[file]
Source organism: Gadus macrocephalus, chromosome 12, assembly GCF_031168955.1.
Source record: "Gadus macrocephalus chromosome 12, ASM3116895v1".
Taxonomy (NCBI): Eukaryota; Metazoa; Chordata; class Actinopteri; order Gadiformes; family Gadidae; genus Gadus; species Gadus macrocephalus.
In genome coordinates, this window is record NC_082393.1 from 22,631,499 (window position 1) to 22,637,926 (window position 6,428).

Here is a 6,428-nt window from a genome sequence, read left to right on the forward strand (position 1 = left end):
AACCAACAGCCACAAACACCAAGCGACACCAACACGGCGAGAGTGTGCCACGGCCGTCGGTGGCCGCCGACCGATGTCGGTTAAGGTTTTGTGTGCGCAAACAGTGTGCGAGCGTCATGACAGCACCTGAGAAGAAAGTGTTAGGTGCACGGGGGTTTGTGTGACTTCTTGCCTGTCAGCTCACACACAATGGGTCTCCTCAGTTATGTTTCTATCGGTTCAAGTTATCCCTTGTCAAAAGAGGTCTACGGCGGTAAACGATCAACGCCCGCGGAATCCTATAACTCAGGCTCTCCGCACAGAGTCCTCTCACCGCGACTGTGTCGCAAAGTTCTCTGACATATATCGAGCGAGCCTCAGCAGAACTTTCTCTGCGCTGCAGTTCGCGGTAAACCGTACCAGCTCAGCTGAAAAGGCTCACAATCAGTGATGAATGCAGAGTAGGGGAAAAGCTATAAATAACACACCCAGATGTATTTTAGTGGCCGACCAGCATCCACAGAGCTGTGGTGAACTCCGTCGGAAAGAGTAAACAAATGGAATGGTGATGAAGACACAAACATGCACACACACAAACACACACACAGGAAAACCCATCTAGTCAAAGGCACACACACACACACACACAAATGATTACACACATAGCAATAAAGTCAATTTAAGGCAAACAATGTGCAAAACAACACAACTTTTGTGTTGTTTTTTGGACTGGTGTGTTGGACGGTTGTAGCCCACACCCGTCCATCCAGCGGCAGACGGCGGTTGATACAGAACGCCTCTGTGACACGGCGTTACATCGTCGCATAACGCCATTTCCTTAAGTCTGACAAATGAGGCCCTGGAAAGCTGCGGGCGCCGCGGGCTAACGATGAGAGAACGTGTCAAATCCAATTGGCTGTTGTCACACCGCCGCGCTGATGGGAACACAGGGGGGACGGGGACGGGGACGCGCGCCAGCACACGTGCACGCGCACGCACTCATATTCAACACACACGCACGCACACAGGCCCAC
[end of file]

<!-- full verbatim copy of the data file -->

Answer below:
Source organism: Gadus macrocephalus, chromosome 12, assembly GCF_031168955.1.
Source record: "Gadus macrocephalus chromosome 12, ASM3116895v1".
Taxonomy (NCBI): Eukaryota; Metazoa; Chordata; class Actinopteri; order Gadiformes; family Gadidae; genus Gadus; species Gadus macrocephalus.
In genome coordinates, this window is record NC_082393.1 from 22,631,499 (window position 1) to 22,637,926 (window position 6,428).

Here is a 6,428-nt window from a genome sequence, read left to right on the forward strand (position 1 = left end):
AACCAACAGCCACAAACACCAAGCGACACCAACACGGCGAGAGTGTGCCACGGCCGTCGGTGGCCGCCGACCGATGTCGGTTAAGGTTTTGTGTGCGCAAACAGTGTGCGAGCGTCATGACAGCACCTGAGAAGAAAGTGTTAGGTGCACGGGGGTTTGTGTGACTTCTTGCCTGTCAGCTCACACACAATGGGTCTCCTCAGTTATGTTTCTATCGGTTCAAGTTATCCCTTGTCAAAAGAGGTCTACGGCGGTAAACGATCAACGCCCGCGGAATCCTATAACTCAGGCTCTCCGCACAGAGTCCTCTCACCGCGACTGTGTCGCAAAGTTCTCTGACATATATCGAGCGAGCCTCAGCAGAACTTTCTCTGCGCTGCAGTTCGCGGTAAACCGTACCAGCTCAGCTGAAAAGGCTCACAATCAGTGATGAATGCAGAGTAGGGGAAAAGCTATAAATAACACACCCAGATGTATTTTAGTGGCCGACCAGCATCCACAGAGCTGTGGTGAACTCCGTCGGAAAGAGTAAACAAATGGAATGGTGATGAAGACACAAACATGCACACACACAAACACACACACAGGAAAACCCATCTAGTCAAAGGCACACACACACACACACACAAATGATTACACACATAGCAATAAAGTCAATTTAAGGCAAACAATGTGCAAAACAACACAACTTTTGTGTTGTTTTTTGGACTGGTGTGTTGGACGGTTGTAGCCCACACCCGTCCATCCAGCGGCAGACGGCGGTTGATACAGAACGCCTCTGTGACACGGCGTTACATCGTCGCATAACGCCATTTCCTTAAGTCTGACAAATGAGGCCCTGGAAAGCTGCGGGCGCCGCGGGCTAACGATGAGAGAACGTGTCAAATCCAATTGGCTGTTGTCACACCGCCGCGCTGATGGGAACACAGGGGGGACGGGGACGGGGACGCGCGCCAGCACACGTGCACGCGCACGCACTCATATTCAACACACACGCACGCACACAGGCCCAC